Imagine moving through streets that you thought were familiar, which have now been plunged into darkness. Blackout must have made everything harder, especially during the long winter months. Workers would need to rush home after work to darken their windows before the designated start of the nightly blackout period. It’s estimated it took about half and hour to black out your windows each time. During the winter months it would hardly seem worth it. There were frequent interruptions of electricity supply, fuel and water. Workers would needed to have gotten up earlier in the darkness and reported getting ready for work by candlelight.  

There are reports of merchant sailors falling into the Thames river and drowning. We know of a couple of incidents where men fell down open manhole covers while on their way home from the pub. 

People fell off curbs and tripped over sandbags. People walked into lamp posts and into each other! Unsurprisingly the sale of walking sticks and torches soared. That wouldn’t help you if you were cycling though. Frederick Lindemann was the government’s leading scientific adviser. He had heard of a young woman who worked in his laboratory who had suffered a fractured skull cycling into a hole on her way to work during blackout. He secretly paid all her medical bills. This was a time before the NHS.

Ministry of Information Photo Division Photographer, Public domain, via Wikimedia Commons

Sydney Hetherington could remember one frightful evening: “I can well recall walking home using my bicycle to feel the kerb, hoping that I would not take a wrong turning. If that happened one was completely dis-oriented and one could only hope to meet someone who could put you back on track. In one instance, near where I lived, a man mistook a left turn and, instead of turning down the road he wanted, he turned down a track leading to the canal. He fell in and although his cries could be heard, he drowned before anyone could locate him.”

In the first month of blackout 1,130 people were killed on the roads of London as drivers drove almost blind. In 1939 there were 8,272 road fatalities reported in London. In 1940 8,609 road fatalities were reported and that same year a strict 20 mph speed limit was enforced with steep fines for anyone not adhering to it. Saying that though, the police still managed to issue 5,935 speeding tickets in 1940 alone! One person died a year for every 2000 vehicles on the road. Today the figure is one for every 20,000.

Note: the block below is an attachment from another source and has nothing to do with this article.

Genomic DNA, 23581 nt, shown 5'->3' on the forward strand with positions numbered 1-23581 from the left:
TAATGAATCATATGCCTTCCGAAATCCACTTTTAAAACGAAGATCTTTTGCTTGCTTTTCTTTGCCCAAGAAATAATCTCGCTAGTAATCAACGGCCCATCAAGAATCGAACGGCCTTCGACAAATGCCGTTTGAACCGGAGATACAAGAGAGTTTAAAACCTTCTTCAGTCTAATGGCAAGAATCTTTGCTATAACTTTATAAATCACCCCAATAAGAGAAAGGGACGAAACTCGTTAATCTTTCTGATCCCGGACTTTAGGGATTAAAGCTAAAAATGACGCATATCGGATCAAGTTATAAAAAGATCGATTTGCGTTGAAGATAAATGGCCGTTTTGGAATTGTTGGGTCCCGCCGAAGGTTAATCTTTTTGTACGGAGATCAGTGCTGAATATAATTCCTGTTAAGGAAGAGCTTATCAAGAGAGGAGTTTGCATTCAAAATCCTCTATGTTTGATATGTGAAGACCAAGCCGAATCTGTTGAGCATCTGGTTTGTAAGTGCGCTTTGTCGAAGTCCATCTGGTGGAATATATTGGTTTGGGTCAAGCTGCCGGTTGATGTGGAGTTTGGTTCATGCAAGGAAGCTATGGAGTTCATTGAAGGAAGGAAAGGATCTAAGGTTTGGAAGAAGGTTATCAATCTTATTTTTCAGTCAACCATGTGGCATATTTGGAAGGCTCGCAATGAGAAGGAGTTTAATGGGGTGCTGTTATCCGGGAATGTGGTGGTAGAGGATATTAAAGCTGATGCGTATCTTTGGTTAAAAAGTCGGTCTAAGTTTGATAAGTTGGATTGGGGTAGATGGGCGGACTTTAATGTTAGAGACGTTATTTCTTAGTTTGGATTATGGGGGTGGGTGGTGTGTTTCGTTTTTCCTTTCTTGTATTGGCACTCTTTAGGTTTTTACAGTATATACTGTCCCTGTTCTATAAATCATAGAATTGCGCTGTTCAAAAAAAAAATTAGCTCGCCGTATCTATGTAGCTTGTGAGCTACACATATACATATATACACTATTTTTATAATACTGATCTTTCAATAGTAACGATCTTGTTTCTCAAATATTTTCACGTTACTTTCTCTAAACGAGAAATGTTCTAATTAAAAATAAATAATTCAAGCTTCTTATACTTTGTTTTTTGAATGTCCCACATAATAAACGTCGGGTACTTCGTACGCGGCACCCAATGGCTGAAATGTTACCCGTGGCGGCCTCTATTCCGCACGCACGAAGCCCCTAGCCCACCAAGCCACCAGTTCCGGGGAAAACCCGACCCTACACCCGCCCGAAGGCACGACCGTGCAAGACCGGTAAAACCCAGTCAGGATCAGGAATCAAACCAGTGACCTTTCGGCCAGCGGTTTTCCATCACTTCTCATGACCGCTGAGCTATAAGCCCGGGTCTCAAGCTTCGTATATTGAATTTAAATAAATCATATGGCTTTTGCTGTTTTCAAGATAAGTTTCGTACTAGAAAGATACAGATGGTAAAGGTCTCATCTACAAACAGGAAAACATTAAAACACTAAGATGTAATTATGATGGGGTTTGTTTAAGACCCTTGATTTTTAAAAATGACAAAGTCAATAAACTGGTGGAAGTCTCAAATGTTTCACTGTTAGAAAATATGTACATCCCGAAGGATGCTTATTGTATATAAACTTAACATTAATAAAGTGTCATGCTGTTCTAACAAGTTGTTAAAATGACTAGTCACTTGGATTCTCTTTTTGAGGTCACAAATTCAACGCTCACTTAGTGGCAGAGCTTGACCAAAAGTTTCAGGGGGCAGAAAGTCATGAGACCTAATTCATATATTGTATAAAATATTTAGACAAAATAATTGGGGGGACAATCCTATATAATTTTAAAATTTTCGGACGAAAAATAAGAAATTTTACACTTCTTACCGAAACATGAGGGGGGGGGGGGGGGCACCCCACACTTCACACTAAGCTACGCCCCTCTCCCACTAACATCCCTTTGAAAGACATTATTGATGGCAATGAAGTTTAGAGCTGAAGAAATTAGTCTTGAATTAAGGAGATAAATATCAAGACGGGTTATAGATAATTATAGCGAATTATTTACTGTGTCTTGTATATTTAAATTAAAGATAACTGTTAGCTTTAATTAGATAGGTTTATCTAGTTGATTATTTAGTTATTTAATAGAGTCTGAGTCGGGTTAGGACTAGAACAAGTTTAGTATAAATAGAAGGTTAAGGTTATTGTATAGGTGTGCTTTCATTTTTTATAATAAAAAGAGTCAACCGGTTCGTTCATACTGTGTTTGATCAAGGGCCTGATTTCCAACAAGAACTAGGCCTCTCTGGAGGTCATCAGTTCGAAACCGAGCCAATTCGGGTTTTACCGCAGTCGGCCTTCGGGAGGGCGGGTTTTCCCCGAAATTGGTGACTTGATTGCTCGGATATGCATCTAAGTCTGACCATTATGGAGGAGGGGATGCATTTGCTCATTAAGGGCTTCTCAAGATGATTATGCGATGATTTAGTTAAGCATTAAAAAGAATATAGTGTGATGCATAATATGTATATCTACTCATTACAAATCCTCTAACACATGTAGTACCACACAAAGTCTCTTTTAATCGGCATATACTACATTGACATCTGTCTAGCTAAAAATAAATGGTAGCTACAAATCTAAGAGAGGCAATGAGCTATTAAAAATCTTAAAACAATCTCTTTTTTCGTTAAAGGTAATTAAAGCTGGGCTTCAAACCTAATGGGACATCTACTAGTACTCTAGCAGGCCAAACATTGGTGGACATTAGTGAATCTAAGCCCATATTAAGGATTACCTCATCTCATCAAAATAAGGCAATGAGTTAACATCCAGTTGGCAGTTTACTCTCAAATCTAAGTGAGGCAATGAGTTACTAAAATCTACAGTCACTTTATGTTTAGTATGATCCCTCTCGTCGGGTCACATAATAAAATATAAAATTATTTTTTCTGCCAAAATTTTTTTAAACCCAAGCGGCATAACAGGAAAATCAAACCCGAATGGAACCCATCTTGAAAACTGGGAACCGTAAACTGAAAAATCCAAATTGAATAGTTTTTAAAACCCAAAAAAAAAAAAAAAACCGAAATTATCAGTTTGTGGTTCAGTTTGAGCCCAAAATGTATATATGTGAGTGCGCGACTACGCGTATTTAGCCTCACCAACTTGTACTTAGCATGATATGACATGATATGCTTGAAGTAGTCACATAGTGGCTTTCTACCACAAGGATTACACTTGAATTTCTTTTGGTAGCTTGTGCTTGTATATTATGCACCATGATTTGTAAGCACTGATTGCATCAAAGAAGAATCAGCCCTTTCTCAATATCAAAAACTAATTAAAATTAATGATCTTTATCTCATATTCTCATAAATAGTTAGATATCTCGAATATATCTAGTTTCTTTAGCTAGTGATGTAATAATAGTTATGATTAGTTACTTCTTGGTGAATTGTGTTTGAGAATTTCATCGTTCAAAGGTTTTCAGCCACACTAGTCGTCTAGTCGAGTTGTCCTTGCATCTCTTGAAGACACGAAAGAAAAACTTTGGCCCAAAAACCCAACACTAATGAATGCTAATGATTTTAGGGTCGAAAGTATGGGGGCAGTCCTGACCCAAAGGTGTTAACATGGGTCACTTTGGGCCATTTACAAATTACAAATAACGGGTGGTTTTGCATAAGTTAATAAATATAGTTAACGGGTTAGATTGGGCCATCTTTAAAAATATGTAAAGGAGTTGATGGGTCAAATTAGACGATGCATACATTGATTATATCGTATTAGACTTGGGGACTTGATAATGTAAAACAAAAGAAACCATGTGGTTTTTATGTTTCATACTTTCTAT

Westminster council distributed posters encouraging people to wear light or something white such as a newspaper or handkerchief in order to be more visible. But the campaign was a notable failure. Opinion polls found that people remained unconvinced of its merits and didn’t want to look conspicuously cautious. 

Trees and lamp posts were painted with rings of white to help guide the drivers and pedestrians.

London underground continued to run while also providing shelter from the air raids – accounts of commuters literally having to step over sleeping civilians on the platforms. Commuters also had to adjust to entering the darkness outside from the light of the tube station: one poster said ‘Pause as you leave the station’s light’. There were hidden dangers too, quite literally ‘Before you alight make sure the train is in the station. Look for platform’

Travelling by train was made more difficult by the blackout. Porters struggled to read labels on freight travelling at night which led to increasing delays for passengers. When people did travel, they sat in carriages shrouded by blinds and illuminated by cold blue lights. New lighting attendants were employed and patrolled the train carriages to check the blackout.

Meeting people at a train station during the blackout had its challenges too. One man wrote of how he needed to meet a new colleague at Paddington station and decided to stand in a prominent spot and use his light to illuminate his collar. That seemed to do the trick.   

Buses and trolleybuses had their headlamps masked and interior lamps fitted with cowls. Other lamps such as sidelights were removed completely. Their windows were covered with protective netting to prevent injuries from splintering glass, with just a small diamond aperture in order to see out.  It must also have been so tricky to catch a bus. Transport for London had the buses dashboards painted white for when passengers would queue in the dark to know when their bus had arrived. In 1943, London Transport displayed posters saying ‘To hail a bus or tram shine a torch onto your hand’  When you had caught a bus there was no guarantee you had caught the right ones as the bus route numbers on the buses were now unlit and therefore of uncertain destination unless announced by a conductor. It was a challenge being a bus conductor too as they found it difficult to punch tickets correctly in the blackout and also to tell the difference between copper and silver coins when collecting fares. With so many male staff away in the Armed Forces, London Transport began to recruit women bus conductors. Bus routes were diverted due to bombing debris. Bomb damage turned simple commutes into hours-long ordeals. There are reports of people catching random vans or other such vehicles just to get home. 

 

Three Spanish Steamers at East India Docks, London. Credit: Express from Photo Images